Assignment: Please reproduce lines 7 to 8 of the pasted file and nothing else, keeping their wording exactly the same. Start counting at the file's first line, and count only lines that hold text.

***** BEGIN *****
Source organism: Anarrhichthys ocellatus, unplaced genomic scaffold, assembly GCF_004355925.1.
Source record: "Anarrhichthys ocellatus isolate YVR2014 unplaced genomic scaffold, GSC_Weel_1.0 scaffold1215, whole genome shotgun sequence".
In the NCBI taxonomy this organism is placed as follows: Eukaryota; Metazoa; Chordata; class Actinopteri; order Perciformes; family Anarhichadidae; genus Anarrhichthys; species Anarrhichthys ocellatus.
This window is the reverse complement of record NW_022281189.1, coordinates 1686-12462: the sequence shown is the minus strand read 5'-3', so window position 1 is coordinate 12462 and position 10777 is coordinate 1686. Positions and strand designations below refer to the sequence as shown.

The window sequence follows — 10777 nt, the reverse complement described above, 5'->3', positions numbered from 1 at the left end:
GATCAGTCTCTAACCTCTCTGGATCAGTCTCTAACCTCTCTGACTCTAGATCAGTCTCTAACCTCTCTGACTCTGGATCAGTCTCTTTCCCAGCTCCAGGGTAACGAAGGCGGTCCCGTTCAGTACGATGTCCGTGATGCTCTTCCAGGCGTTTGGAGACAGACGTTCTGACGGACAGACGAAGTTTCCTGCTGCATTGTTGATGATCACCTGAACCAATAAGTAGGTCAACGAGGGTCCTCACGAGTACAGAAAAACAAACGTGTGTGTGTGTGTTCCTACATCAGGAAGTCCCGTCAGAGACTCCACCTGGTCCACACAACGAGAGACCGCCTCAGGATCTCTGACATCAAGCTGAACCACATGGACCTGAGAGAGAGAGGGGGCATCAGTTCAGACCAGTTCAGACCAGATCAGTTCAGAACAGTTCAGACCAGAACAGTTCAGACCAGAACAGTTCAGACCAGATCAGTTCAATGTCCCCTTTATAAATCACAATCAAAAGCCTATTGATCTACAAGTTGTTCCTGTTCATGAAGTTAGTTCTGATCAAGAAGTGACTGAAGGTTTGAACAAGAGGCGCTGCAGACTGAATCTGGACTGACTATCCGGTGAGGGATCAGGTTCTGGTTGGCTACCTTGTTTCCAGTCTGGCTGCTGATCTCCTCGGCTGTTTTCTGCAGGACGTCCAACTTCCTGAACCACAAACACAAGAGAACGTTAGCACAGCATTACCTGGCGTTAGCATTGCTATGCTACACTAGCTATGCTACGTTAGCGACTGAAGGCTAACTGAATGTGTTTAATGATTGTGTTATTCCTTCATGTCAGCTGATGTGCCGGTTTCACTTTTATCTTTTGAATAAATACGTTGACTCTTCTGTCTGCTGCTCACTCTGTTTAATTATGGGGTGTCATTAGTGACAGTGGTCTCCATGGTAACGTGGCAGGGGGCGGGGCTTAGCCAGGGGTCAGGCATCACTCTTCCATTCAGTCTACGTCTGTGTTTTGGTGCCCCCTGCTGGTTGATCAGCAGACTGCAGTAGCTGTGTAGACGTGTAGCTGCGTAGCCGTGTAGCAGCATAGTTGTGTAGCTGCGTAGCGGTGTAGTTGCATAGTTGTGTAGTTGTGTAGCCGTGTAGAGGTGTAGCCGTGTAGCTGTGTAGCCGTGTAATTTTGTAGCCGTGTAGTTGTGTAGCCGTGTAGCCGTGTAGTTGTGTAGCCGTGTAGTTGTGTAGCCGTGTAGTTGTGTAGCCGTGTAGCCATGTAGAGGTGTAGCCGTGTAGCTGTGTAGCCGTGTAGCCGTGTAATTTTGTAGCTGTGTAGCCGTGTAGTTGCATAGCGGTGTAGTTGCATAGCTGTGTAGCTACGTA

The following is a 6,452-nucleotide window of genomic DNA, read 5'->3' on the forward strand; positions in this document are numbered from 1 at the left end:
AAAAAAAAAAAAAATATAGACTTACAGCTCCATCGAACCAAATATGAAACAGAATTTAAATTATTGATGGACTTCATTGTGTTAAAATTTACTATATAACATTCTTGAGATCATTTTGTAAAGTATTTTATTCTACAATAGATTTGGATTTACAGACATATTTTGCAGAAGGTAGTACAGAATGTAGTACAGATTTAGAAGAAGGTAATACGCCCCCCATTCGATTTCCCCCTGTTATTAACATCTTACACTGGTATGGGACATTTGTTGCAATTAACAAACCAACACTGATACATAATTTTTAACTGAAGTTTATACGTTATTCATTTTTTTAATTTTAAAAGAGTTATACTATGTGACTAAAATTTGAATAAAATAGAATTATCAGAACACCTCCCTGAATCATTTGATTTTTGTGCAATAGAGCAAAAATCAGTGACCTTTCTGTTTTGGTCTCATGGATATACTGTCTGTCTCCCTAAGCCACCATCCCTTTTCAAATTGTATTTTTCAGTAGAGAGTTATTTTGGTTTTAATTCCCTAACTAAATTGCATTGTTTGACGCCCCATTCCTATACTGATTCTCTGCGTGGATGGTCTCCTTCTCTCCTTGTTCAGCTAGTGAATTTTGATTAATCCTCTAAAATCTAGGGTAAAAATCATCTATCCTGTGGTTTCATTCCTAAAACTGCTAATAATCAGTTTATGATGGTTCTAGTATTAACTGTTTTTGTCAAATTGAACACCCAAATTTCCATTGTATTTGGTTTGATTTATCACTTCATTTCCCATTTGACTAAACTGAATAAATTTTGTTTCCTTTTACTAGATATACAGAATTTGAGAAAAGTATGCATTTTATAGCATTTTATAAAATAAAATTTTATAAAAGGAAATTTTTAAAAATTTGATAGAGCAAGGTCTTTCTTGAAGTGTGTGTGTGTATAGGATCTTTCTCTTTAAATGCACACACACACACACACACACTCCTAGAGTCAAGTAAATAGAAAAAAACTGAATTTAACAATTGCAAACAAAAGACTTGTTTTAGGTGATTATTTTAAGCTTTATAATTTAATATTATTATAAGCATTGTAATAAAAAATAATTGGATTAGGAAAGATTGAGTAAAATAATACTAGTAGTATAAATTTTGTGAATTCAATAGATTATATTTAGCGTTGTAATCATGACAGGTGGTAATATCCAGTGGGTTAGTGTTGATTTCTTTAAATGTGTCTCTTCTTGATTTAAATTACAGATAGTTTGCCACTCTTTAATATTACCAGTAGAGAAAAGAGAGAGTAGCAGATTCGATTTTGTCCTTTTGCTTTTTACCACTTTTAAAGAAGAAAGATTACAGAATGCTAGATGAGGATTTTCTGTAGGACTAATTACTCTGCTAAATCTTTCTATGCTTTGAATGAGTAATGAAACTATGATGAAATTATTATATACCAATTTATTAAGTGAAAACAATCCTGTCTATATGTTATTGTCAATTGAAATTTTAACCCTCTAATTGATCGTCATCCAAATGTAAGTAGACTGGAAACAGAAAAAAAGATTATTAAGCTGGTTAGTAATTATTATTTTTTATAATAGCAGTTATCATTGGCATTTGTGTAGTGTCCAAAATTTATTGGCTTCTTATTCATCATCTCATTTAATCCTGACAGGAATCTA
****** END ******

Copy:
The following is a 6,452-nucleotide window of genomic DNA, read 5'->3' on the forward strand; positions in this document are numbered from 1 at the left end:
AAAAAAAAAAAAAATATAGACTTACAGCTCCATCGAACCAAATATGAAACAGAATTTAAATTATTGATGGACTTCATTGTGTTAAAATTTACTATATAACATTCTTGAGATCATTTTGTAAAGTATTTTATTCTACAATAGATTTGGATTTACAGACATATTTTGCAGAAGGTAGTACAGAATGTAGTACAGATTTAGAAGAAGGTAATACGCCCCCCATTCGATTTCCCCCTGTTATTAACATCTTACACTGGTATGGGACATTTGTTGCAATTAACAAACCAACACTGATACATAATTTTTAACTGAAGTTTATACGTTATTCATTTTTTTAATTTTAAAAGAGTTATACTATGTGACTAAAATTTGAATAAAATAGAATTATCAGAACACCTCCCTGAATCATTTGATTTTTGTGCAATAGAGCAAAAATCAGTGACCTTTCTGTTTTGGTCTCATGGATATACTGTCTGTCTCCCTAAGCCACCATCCCTTTTCAAATTGTATTTTTCAGTAGAGAGTTATTTTGGTTTTAATTCCCTAACTAAATTGCATTGTTTGACGCCCCATTCCTATACTGATTCTCTGCGTGGATGGTCTCCTTCTCTCCTTGTTCAGCTAGTGAATTTTGATTAATCCTCTAAAATCTAGGGTAAAAATCATCTATCCTGTGGTTTCATTCCTAAAACTGCTAATAATCAGTTTATGATGGTTCTAGTATTAACTGTTTTTGTCAAATTGAACACCCAAATTTCCATTGTATTTGGTTTGATTTATCACTTCATTTCCCATTTGACTAAACTGAATAAATTTTGTTTCCTTTTACTAGATATACAGAATTTGAGAAAAGTATGCATTTTATAGCATTTTATAAAATAAAATTTTATAAAAGGAAATTTTTAAAAATTTGATAGAGCAAGGTCTTTCTTGAAGTGTGTGTGTGTATAGGATCTTTCTCTTTAAATGCACACACACACACACACACACTCCTAGAGTCAAGTAAATAGAAAAAAACTGAATTTAACAATTGCAAACAAAAGACTTGTTTTAGGTGATTATTTTAAGCTTTATAATTTAATATTATTATAAGCATTGTAATAAAAAATAATTGGATTAGGAAAGATTGAGTAAAATAATACTAGTAGTATAAATTTTGTGAATTCAATAGATTATATTTAGCGTTGTAATCATGACAGGTGGTAATATCCAGTGGGTTAGTGTTGATTTCTTTAAATGTGTCTCTTCTTGATTTAAATTACAGATAGTTTGCCACTCTTTAATATTACCAGTAGAGAAAAGAGAGAGTAGCAGATTCGATTTTGTCCTTTTGCTTTTTACCACTTTTAAAGAAGAAAGATTACAGAATGCTAGATGAGGATTTTCTGTAGGACTAATTACTCTGCTAAATCTTTCTATGCTTTGAATGAGTAATGAAACTATGATGAAATTATTATATACCAATTTATTAAGTGAAAACAATCCTGTCTATATGTTATTGTCAATTGAAATTTTAACCCTCTAATTGATCGTCATCCAAATGTAAGTAGACTGGAAACAGAAAAAAAGATTATTAAGCTGGTTAGTAATTATTATTTTTTATAATAGCAGTTATCATTGGCATTTGTGTAGTGTCCAAAATTTATTGGCTTCTTATTCATCATCTCATTTAATCCTGACAGGAATCTA